When it came to displaying searchable terms for Biden, the report states that there was much more "vitriol" for the presumptive Democratic nominee, while Trump enjoyed the more favorable spotlight. Instagram says it was a bug, but more importantly, whatever the reason, it's further evidence that the claim that tech is staunchly anti-conservative is unmistakably overblown and misleading.
What happened? — According to BuzzFeed News, Instagram reportedly removed negative hashtags to appear in searchable form for #Trump, #Trump2020, and #MAGA. When it came to Biden, hashtags like #NeverBiden and #CreepyJoeBiden appeared. While Biden's campaign did not officially comment on the issue, Trump's communications team complained — in what has become a frequent lament on the politically conservative side of the aisle — that there is systemic bias and prejudice against the right in the tech industry.
"It's preposterous that Silicon Valley, the bastion of diversity and liberalism, is terrified of intellectual diversity and conservative voices," Trump's 2020 deputy national press secretary Ken Farnaso said. Never mind that that the claim has been debunked thoroughly and repeatedly on Capitol Hill.
Instagram lashes out — In comments to BuzzFeed News, Instagram characterized the hashtag issue as a "bug" and claimed that it had disabled the feature. On Twitter, however, the company's communications team took a defensive tone and tweeted the following at the journalist behind the report, Ryan Mac: "This isn't about politics. Tens of thousands of hashtags were affected, and your story cherry-picked a handful of those thousands to fit a sensational narrative. The bug was also not partisan, as you note #Democrats were impacted."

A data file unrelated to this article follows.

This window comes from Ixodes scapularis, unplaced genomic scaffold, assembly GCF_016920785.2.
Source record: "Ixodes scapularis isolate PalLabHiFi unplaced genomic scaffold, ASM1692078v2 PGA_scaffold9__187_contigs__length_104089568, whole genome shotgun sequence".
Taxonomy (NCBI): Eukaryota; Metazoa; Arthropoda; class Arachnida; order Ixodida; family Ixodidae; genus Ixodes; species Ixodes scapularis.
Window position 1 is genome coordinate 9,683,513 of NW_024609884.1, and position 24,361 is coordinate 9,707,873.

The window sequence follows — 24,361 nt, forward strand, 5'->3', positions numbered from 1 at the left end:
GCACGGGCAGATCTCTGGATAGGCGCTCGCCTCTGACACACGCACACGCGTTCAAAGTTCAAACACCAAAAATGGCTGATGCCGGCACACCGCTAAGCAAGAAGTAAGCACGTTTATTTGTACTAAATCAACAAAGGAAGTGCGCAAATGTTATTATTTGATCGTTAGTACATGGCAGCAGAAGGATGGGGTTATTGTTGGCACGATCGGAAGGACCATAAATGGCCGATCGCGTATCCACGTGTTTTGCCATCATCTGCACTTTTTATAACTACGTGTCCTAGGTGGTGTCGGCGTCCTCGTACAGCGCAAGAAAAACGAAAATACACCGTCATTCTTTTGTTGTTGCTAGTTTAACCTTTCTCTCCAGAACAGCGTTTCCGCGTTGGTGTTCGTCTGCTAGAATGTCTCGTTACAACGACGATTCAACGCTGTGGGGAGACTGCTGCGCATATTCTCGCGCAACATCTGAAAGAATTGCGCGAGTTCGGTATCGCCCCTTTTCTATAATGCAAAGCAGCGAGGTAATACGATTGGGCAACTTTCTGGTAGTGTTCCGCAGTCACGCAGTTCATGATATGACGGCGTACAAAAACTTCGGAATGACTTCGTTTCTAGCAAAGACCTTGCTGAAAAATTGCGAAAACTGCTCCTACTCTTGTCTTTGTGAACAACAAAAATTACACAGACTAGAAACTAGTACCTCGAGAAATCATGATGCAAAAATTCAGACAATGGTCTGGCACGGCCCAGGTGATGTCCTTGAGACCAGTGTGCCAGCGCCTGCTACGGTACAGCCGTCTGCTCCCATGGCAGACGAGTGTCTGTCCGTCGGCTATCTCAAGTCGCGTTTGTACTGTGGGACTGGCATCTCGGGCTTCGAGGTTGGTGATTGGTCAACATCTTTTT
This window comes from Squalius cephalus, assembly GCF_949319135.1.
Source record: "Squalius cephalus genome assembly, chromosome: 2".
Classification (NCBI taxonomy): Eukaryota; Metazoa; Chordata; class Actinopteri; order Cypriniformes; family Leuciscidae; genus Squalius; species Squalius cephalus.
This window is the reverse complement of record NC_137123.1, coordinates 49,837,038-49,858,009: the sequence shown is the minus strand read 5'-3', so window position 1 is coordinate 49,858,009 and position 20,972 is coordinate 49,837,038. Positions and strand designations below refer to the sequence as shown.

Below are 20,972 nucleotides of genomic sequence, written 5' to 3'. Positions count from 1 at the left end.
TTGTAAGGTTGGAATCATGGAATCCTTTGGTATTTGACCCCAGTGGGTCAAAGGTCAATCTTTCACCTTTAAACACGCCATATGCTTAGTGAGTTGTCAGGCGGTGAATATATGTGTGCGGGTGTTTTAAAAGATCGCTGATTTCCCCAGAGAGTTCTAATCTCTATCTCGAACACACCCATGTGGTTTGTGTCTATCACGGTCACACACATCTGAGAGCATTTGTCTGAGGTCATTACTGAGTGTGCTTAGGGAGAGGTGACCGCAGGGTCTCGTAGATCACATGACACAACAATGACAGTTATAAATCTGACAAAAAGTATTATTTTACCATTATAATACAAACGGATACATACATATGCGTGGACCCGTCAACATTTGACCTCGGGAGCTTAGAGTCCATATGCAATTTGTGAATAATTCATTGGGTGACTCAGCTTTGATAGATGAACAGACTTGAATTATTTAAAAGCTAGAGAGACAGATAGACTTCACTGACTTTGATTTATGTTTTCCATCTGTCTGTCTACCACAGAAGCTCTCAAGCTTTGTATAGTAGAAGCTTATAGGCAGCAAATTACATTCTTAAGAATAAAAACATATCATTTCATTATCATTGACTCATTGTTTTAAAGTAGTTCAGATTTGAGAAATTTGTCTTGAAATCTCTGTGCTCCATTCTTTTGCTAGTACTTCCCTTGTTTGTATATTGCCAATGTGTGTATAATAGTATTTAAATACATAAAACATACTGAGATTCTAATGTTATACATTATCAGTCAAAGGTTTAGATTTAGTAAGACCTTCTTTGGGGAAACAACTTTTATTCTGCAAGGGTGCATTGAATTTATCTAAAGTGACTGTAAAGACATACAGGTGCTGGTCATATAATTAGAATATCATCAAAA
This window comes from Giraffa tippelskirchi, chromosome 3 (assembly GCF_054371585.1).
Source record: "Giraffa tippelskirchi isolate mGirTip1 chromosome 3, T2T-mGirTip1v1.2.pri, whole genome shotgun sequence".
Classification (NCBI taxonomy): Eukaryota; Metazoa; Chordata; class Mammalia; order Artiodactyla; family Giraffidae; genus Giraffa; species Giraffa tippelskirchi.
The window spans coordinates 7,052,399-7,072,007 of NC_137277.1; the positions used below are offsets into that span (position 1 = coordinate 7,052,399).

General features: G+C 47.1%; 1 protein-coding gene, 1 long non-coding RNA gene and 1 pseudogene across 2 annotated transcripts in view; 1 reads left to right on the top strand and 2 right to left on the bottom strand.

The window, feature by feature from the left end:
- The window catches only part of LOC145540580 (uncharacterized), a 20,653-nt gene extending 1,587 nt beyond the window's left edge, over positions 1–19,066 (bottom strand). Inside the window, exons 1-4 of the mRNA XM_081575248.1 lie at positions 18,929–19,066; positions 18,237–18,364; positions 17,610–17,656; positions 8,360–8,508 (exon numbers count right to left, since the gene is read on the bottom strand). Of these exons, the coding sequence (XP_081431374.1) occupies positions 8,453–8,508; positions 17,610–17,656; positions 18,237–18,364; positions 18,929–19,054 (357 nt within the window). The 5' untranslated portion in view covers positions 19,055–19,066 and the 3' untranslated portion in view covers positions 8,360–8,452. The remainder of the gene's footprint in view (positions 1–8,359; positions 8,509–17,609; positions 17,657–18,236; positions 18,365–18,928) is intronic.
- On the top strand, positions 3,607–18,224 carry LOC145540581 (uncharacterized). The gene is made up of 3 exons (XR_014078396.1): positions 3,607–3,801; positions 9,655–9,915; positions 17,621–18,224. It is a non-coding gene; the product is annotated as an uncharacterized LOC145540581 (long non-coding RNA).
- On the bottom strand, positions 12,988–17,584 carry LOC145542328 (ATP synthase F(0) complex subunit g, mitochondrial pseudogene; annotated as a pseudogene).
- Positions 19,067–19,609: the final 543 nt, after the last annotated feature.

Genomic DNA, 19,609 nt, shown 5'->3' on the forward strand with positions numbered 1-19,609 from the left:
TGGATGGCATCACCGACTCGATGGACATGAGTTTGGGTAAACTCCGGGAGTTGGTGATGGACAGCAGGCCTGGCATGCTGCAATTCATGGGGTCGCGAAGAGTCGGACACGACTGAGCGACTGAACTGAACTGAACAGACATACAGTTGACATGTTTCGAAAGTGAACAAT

Within minutes, Mac responded, "Instagram is questioning my reporting and integrity so I want to be clear about my response. This is not a sensational narrative. Instagram's 'bug' caused related hashtags to be hidden on searches for leading Trump hashtags," adding "That's a fact."
Major repercussions — There's a fundamental difference between a bug in hashtags for beginner level embroidery and presidential elections. The consequences for the latter, with a presidential race around the corner, radically outweigh those of the former.
If 2016 taught the tech sector in the United States anything, it was that the presidential race and the cybersecurity controversies and lapses at the time severely damaged public trust in these platforms and the companies that create and back them. Facebook, Instagram's owner, should be especially acutely aware of the fragile landscape it inhabits. But it sounds like a mass boycott, criticism from lawmakers, and general public disdain for the company has taught Mark Zuckerberg's enterprise very, very little.